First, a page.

“Vote By Mail” pilot bill heads to final floor vote
The bill falls short of what advocates originally hoped for, but they're celebrating a step forward nonetheless and asking Governor Ige to sign it.
Illustration originally commissioned by Common Cause Hawaii and used with permission | Will Caron
HB1401 HD1, SD1, CD1, would create a Vote By Mail (VBM) pilot program across Kauaʻi County for all elections beginning with the 2020 cycle. Today, the bill was passed out of conference committee and will head to a final floor vote. After that, it will advance to Governor Ige for approval.
The original intent of this measure was to establish statewide mail-in voting. Despite the modifications, however, voting rights advocates hail the change and are hopeful that initiating this pilot program is the first step in implementing VBM throughout Hawaii in the future.
“Vote By Mail will provide more convenience for young people, members of our local military, homebound seniors and voters in rural areas who may not be able to visit the polls on Election Day,” said Janet Mason, Legislative Committee Co-Chair for the League of Women Voters of Hawaii. These citizens deserve ready access to the vote.”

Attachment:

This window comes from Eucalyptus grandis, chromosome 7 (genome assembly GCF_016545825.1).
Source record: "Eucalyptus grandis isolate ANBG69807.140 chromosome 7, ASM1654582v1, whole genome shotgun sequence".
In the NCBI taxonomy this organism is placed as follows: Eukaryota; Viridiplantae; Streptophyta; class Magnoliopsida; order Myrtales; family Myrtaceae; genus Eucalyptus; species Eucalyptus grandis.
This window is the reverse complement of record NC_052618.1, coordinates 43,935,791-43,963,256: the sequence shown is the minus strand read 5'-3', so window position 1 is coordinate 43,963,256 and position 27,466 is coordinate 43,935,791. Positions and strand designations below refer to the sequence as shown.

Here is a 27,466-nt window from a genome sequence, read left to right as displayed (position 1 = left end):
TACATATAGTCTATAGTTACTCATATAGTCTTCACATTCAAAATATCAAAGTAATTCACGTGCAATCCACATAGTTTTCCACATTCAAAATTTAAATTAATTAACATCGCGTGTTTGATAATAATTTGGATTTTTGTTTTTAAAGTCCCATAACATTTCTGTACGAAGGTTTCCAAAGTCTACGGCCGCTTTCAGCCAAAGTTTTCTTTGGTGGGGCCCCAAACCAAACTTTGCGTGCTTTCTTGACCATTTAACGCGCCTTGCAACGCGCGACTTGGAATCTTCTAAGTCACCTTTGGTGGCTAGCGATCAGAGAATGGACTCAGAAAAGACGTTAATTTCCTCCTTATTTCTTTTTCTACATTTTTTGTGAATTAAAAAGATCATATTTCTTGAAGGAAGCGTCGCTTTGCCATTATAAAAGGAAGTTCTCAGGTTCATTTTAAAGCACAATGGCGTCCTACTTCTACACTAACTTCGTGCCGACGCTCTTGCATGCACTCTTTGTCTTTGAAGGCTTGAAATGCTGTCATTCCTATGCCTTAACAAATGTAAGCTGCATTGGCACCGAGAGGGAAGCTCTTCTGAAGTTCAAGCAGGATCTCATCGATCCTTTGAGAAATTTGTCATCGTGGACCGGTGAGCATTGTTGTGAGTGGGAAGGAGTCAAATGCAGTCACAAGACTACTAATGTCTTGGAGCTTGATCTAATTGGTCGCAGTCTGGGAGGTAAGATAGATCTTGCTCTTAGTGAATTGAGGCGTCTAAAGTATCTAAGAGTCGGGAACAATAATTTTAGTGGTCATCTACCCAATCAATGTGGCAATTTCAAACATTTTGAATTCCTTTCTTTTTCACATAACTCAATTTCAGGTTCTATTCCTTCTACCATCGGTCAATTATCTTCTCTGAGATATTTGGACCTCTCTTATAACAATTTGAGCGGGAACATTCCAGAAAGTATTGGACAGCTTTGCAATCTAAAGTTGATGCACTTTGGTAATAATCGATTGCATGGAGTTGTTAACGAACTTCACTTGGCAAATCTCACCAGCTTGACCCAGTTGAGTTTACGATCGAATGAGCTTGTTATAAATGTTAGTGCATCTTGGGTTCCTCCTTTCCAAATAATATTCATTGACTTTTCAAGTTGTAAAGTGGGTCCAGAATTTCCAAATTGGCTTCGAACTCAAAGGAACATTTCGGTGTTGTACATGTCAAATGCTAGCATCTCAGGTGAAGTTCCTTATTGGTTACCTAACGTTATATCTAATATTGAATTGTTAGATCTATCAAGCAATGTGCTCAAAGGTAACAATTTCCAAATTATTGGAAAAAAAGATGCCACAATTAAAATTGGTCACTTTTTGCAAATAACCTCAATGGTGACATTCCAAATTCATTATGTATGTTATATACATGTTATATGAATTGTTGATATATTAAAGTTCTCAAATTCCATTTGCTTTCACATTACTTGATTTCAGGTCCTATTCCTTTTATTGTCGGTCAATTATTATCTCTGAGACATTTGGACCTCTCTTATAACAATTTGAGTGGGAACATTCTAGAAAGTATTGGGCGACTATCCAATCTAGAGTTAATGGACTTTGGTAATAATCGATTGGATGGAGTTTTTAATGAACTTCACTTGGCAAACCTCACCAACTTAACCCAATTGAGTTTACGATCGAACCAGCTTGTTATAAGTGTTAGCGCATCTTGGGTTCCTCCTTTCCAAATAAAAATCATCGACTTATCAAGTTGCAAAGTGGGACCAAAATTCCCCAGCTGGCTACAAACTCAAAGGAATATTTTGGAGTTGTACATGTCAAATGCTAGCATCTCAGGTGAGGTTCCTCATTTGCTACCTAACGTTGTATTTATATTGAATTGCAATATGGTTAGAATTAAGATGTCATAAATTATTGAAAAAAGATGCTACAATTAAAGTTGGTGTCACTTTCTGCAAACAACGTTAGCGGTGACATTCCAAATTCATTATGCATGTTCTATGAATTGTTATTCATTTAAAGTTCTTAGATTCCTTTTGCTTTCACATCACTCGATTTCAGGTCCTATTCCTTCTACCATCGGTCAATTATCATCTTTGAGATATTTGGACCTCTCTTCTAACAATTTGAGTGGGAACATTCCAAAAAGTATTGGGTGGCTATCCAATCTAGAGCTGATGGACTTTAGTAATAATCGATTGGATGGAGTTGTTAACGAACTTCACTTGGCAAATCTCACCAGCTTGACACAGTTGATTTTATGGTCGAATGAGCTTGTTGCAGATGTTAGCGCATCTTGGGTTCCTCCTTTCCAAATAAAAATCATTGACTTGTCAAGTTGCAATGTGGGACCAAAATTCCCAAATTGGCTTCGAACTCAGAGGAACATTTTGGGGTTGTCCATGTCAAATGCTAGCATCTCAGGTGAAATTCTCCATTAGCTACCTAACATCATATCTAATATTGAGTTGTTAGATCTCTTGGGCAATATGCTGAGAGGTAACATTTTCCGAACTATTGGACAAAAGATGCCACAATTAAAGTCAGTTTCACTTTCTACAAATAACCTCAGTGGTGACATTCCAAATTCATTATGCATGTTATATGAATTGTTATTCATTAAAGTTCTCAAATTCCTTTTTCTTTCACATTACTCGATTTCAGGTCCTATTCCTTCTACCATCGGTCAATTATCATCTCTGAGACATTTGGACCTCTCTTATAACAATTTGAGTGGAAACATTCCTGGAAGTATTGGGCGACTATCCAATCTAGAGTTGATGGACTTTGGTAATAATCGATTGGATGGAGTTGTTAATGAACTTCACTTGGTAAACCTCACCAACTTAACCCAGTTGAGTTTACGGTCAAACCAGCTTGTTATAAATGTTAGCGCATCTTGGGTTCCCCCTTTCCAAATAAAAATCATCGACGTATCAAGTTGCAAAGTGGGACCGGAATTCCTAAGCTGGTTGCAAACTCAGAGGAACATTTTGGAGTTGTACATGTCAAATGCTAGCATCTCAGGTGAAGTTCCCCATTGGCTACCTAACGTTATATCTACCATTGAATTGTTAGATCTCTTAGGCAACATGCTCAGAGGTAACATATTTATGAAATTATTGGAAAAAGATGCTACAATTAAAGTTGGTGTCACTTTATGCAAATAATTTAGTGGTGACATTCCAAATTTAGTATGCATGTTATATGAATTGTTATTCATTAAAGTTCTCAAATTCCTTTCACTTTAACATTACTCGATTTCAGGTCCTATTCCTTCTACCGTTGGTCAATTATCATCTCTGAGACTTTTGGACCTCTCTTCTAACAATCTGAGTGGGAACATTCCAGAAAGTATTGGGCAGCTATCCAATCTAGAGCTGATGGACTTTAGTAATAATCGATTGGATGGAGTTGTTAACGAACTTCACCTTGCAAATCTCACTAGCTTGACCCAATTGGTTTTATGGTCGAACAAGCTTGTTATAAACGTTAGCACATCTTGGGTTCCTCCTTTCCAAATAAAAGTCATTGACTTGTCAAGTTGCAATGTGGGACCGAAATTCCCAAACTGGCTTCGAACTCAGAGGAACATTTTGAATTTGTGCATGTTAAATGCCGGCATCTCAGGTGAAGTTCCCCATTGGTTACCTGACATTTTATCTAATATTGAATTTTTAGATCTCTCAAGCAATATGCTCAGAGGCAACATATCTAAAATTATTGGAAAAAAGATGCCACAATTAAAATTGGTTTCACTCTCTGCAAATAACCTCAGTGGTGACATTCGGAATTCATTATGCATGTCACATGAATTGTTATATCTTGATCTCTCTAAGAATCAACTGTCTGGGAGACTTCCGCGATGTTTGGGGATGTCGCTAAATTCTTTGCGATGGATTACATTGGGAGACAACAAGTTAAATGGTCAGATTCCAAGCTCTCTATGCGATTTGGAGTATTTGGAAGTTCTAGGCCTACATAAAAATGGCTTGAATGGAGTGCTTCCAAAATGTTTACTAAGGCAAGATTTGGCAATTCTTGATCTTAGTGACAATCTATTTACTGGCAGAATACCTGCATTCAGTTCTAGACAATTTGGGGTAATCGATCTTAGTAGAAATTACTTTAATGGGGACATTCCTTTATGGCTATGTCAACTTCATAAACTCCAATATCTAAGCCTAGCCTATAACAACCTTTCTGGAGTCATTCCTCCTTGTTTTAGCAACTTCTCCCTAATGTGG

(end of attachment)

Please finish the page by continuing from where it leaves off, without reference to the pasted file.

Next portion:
She continued, “We acknowledge the Judiciary and Money Committees in both chambers who provided leadership for this reform and look forward to implementing statewide Vote By Mail following a successful Kauaʻi launch.”
States using a universal Vote By Mail system confirm an increase in voter participation and lower election administration expenses. Here at home, the Office of Elections predicts a cost savings of $750,000 per election cycle when Vote By Mail is implemented statewide. Under provisions of the bill voting in person will be possible at Voter Service Centers.
“We applaud legislators for recognizing Vote By Mail as a viable solution to restore balance to our democracy,” said Common Cause Hawaii Executive Director Corie Tanida. “With this bill the state is taking the first step toward reducing barriers to voting. But the legislature is far from the finish line when it comes to election modernizations. We will not relax our efforts until common sense reforms like Automatic Voter Registration and Vote By Mail are available to all eligible voters across Hawaiʻi.”